The OS the Internet builtThat Linux is helping usher in a new computing age might come as a surprise to some. Linux has often been accused of following, rather than leading. Since 2003, the SCO Group has alleged that the open source OS violates intellectual property relating to Unix, and it's true that much of Linux's early market share came at the expense of costly commercial Unix variants, such as AIX, HP-UX, Solaris, and Tru64. Similarly, Microsoft has repeatedly claimed that Linux violates over 200 patents.
Linux has been innovative from its inception, however, in important ways. First, while the commercial Unix flavors ran on high-end systems based on RISC processors, Torvalds designed his OS for commodity Intel hardware, anticipating the trend toward low-cost x86 servers. Second, and even more crucial, while Microsoft was famously slow to adapt to the Internet, Linux has had the Internet at its core from the very beginning.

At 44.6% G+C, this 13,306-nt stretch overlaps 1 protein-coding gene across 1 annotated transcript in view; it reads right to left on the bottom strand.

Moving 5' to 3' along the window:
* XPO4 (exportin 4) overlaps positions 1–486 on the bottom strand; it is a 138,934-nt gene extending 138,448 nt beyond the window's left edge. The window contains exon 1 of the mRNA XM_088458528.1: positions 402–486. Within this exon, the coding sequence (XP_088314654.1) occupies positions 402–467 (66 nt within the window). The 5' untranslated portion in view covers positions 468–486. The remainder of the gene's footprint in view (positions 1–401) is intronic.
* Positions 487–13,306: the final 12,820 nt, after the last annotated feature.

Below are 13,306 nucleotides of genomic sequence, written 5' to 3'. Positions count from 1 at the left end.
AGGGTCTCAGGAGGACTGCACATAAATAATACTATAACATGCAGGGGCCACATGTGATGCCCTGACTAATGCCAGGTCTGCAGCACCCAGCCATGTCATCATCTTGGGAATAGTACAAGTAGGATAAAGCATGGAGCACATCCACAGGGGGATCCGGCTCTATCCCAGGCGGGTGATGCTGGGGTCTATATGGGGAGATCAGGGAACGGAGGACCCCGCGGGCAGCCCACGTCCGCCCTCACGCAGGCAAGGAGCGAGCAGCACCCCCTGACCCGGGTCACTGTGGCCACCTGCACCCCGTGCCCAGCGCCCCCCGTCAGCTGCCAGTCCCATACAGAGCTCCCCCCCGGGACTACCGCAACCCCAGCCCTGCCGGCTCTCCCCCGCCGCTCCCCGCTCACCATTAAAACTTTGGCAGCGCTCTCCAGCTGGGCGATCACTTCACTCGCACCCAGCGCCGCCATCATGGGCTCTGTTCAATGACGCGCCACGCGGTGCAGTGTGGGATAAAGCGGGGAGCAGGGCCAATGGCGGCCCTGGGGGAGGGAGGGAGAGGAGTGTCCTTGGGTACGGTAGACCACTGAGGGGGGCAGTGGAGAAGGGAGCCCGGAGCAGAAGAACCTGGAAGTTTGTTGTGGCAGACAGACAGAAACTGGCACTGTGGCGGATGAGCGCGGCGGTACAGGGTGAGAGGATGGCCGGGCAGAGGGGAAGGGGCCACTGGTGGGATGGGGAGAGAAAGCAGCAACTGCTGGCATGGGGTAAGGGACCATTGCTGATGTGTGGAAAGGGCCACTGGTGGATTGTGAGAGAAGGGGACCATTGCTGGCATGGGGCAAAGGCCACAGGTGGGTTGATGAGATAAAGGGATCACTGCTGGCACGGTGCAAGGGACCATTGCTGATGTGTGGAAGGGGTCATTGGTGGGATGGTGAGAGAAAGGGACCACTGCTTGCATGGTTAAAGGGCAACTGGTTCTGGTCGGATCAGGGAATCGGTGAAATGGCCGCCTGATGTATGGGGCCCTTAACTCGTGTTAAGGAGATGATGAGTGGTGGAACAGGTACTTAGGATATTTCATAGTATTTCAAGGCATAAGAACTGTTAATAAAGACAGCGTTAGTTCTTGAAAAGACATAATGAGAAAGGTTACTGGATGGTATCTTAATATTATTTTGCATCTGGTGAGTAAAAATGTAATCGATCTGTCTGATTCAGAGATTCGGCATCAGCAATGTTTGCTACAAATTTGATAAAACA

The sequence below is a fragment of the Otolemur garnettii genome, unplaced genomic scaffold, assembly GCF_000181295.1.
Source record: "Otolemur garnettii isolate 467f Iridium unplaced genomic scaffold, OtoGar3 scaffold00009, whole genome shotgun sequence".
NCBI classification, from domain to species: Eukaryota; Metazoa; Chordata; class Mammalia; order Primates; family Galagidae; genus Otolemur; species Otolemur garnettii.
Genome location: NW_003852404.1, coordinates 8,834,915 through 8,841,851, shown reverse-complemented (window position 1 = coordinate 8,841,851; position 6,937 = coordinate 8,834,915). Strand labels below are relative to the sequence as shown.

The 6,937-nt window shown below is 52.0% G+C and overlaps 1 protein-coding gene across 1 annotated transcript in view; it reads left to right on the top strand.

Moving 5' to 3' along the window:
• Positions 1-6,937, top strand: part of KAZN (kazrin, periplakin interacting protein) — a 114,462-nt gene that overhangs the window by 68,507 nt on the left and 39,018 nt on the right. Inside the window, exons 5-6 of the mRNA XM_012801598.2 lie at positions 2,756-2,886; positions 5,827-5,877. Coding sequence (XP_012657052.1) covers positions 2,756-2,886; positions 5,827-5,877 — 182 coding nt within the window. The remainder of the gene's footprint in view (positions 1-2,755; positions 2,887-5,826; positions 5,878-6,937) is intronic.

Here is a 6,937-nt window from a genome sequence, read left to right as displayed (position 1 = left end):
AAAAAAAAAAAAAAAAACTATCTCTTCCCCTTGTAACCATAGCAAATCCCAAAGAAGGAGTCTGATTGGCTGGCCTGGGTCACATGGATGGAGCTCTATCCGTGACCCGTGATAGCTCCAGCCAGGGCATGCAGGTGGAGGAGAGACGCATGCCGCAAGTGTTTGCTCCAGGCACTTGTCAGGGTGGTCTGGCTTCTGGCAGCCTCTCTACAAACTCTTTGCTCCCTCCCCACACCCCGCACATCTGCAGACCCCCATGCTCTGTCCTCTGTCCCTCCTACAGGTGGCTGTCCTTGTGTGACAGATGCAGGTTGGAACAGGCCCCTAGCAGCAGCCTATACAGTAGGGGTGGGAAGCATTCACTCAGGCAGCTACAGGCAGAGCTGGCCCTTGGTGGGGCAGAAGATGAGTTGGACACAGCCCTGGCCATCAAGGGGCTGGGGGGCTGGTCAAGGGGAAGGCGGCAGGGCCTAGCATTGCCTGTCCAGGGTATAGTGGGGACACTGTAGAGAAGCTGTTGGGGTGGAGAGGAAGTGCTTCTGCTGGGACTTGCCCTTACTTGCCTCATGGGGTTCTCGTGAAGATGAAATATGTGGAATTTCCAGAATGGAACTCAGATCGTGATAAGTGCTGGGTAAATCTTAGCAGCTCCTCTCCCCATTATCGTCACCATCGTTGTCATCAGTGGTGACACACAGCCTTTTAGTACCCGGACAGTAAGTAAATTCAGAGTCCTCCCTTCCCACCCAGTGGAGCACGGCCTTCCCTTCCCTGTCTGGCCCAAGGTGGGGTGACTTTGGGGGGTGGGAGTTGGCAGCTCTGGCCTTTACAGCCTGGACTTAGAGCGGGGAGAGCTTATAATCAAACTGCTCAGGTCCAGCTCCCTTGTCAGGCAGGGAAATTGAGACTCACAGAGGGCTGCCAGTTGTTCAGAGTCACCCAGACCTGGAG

It's doubtful that Linux could even exist in its present form were it not for the Internet. Torvalds has played a pivotal role throughout its storied life and still personally coordinates each new kernel release -- for example, it was he who dubbed a recent stable kernel Linux 3.0, despite its having "no landmark features or incompatibilities." He's hardly alone; as one of the world's most successful open source projects, Linux represents the contributions of countless programmers worldwide. Anyone who chooses may download it, inspect it, learn from it, modify it, or use it, free of charge and with no obligation other than to allow others to do the same -- all thanks to the Internet.
Some contributors have been individuals, and many have hailed from educational institutions -- at least at the beginning. In recent years, however, the game has changed. Commercial interests are now the most prominent actors in the Linux development process. Of the top 20 contributors to the Linux 3.0 kernel, more than half were acting on behalf of their employers.